Gaza’s tragedy worsens

Mohamed Abu Shaar , Wednesday 10 Aug 2022

Last week’s Israeli attack on Gaza has made the humanitarian situation in the Strip even more calamitous.

Gaza s tragedy worsens
Palestinians inspecting the ruins of a collapsed building destroyed by an Israeli air strike in Gaza (photo: AFP)


The latest Israeli assault on Gaza, which began last Friday afternoon, has further damaged humanitarian and economic conditions in the Strip, already devastated by recurring Israeli attacks that have targeted thousands of buildings and infrastructure in the area and a blockade that has been ongoing for 15 years.

The friend of a young Palestinian killed in Jabalia refugee camp in Gaza reacts during his funeral (photo: AFP)

During the latest military assault, Israel killed 45 Palestinians and destroyed hundreds of residential units.

During its military operation on Gaza, which Israel says targeted the Islamic Jihad group, the Israeli army conducted more than 170 raids in three days. The Strip is less than 365 square km in size and is considered to be one of the most densely populated areas in the world.

On Sunday night, a ceasefire agreement brokered by Egypt entered into force.

a boy removes a tricycle from the rubble of his family house after it was destroyed by an Israeli air strike in Rafah refugee camp (photo: AP)

Israel’s military escalation came a year and three months after the last Israeli war against the Gaza Strip, which broke out in May 2021 and lasted for 11 days. During that assault, Israel targeted Palestinian homes and infrastructure in the Strip, creating a dire humanitarian situation that was accentuated further by the blockade imposed on Gaza since 2007.

Israel launched further wide-ranging wars against the besieged Strip at the end of 2009, in 2012, and in 2014, the latter lasting for more than 52 days. These resulted in the death or injury of thousands of Palestinians and the destruction of thousands of buildings.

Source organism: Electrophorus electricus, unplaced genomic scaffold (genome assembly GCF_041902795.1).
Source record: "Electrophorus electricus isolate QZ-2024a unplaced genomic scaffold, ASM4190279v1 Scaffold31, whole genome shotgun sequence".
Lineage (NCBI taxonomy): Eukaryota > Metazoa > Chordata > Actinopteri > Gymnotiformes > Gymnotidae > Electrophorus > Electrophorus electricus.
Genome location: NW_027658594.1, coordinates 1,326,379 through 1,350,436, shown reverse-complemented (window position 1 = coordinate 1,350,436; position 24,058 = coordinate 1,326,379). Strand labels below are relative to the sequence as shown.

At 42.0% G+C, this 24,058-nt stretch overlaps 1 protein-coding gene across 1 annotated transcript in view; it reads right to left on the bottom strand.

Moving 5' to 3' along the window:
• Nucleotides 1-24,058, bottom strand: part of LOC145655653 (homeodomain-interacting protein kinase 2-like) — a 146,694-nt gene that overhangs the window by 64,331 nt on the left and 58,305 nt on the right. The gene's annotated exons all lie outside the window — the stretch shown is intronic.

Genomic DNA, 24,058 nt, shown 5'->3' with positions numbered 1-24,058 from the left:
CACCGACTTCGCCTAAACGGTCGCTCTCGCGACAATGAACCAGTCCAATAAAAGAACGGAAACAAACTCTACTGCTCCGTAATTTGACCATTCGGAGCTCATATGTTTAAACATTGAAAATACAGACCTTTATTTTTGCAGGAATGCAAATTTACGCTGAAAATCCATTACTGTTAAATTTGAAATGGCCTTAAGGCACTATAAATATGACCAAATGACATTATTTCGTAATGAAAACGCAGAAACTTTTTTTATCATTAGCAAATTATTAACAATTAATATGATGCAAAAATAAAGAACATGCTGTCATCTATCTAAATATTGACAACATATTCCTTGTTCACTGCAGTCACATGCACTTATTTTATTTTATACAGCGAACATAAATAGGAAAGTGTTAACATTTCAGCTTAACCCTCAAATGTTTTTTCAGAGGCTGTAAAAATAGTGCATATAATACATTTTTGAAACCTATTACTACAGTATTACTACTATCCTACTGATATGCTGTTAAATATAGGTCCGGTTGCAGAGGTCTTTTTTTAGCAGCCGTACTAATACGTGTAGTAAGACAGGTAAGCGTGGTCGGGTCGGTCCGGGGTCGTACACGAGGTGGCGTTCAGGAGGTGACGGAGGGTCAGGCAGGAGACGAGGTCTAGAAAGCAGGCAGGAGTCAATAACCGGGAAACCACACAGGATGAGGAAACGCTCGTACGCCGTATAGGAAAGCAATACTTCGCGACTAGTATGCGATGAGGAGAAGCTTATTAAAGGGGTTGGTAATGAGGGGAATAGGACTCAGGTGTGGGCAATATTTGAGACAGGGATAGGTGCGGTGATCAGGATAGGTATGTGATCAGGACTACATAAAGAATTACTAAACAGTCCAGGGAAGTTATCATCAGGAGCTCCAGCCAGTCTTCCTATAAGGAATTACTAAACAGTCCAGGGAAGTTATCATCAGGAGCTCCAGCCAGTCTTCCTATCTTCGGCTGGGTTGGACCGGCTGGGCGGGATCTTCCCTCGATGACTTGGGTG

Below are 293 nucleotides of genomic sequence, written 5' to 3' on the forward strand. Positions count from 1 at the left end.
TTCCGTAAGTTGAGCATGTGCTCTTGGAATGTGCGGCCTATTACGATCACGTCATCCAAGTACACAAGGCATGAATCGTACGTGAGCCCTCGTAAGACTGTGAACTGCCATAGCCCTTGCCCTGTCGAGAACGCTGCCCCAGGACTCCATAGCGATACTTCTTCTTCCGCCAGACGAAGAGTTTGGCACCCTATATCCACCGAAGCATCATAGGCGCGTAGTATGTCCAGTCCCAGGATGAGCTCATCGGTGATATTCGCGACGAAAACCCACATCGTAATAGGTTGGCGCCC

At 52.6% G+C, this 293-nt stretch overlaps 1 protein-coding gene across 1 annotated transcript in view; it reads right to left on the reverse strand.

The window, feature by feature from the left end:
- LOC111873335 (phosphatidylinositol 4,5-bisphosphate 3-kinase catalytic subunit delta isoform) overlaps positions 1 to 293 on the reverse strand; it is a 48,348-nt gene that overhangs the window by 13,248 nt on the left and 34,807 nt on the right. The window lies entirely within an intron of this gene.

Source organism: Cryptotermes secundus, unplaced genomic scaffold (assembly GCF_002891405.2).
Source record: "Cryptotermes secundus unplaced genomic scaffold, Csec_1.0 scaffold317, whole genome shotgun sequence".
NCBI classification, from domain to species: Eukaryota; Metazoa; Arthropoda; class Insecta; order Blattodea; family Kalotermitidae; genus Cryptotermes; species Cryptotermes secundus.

During this week’s hostilities, Israel said it was targeting Islamic Jihad, although it opened its military operation by shelling apartments in a 15-floor residential building in the Al-Remal neighbourhood in central Gaza, saying it was targeting a military leader in the Al-Quds Brigades, Taysir Al-Jaabari.

The attack left five Palestinians dead.

Israel also bombed a three-storey residential building in the city of Rafah in the southern Gaza Strip without warning its residents under the pretext of targeting leader of the Al-Quds Brigades Khaled Mansour. The assault left Mansour and seven others dead, most of them civilians.

According to the Palestinian Ministry of Health, the Israeli raids resulted in the deaths of 45 Palestinians, including 15 children and four women, and 360 injuries. While Israel said it had targeted militants and members of Islamic Jihad, the movement said that 12 of its members had died, which means that 33 of those killed were civilians.

Ismail Dweik was killed in the Israeli attack on the Sheout Camp west of Rafah in the southern Gaza Strip. Dweik had got engaged to Abeer Harb less than two months before the assault. A day after the ceasefire, Harb stood atop the rubble of the building that had housed the apartment in which they were supposed to live after their marriage.

Harb’s tears froze in her eyes, and uttering just a few words she said that her father had returned from Egypt just days earlier to attend her wedding. He had received a dinner invitation at her fiancé’s house for the night the shelling took place but had turned down the invitation because he was exhausted from the trip back from Egypt.

Ashraf Al-Quisi, a street vendor in Rafah, suggested demolishing his small house, in which his eight-member family live, because it obstructed the entry of the heavy machinery needed by civil-defence teams to dig out victims under a building that was bombed in Rafah in the southern Gaza Strip.

The alleys of the camp are narrow, obstructing the recovery of the victims from under the rubble.

Al-Quisi told Al-Ahram Weekly that he did not think twice when he knew that tearing down his house could help save the lives of people lying under the rubble.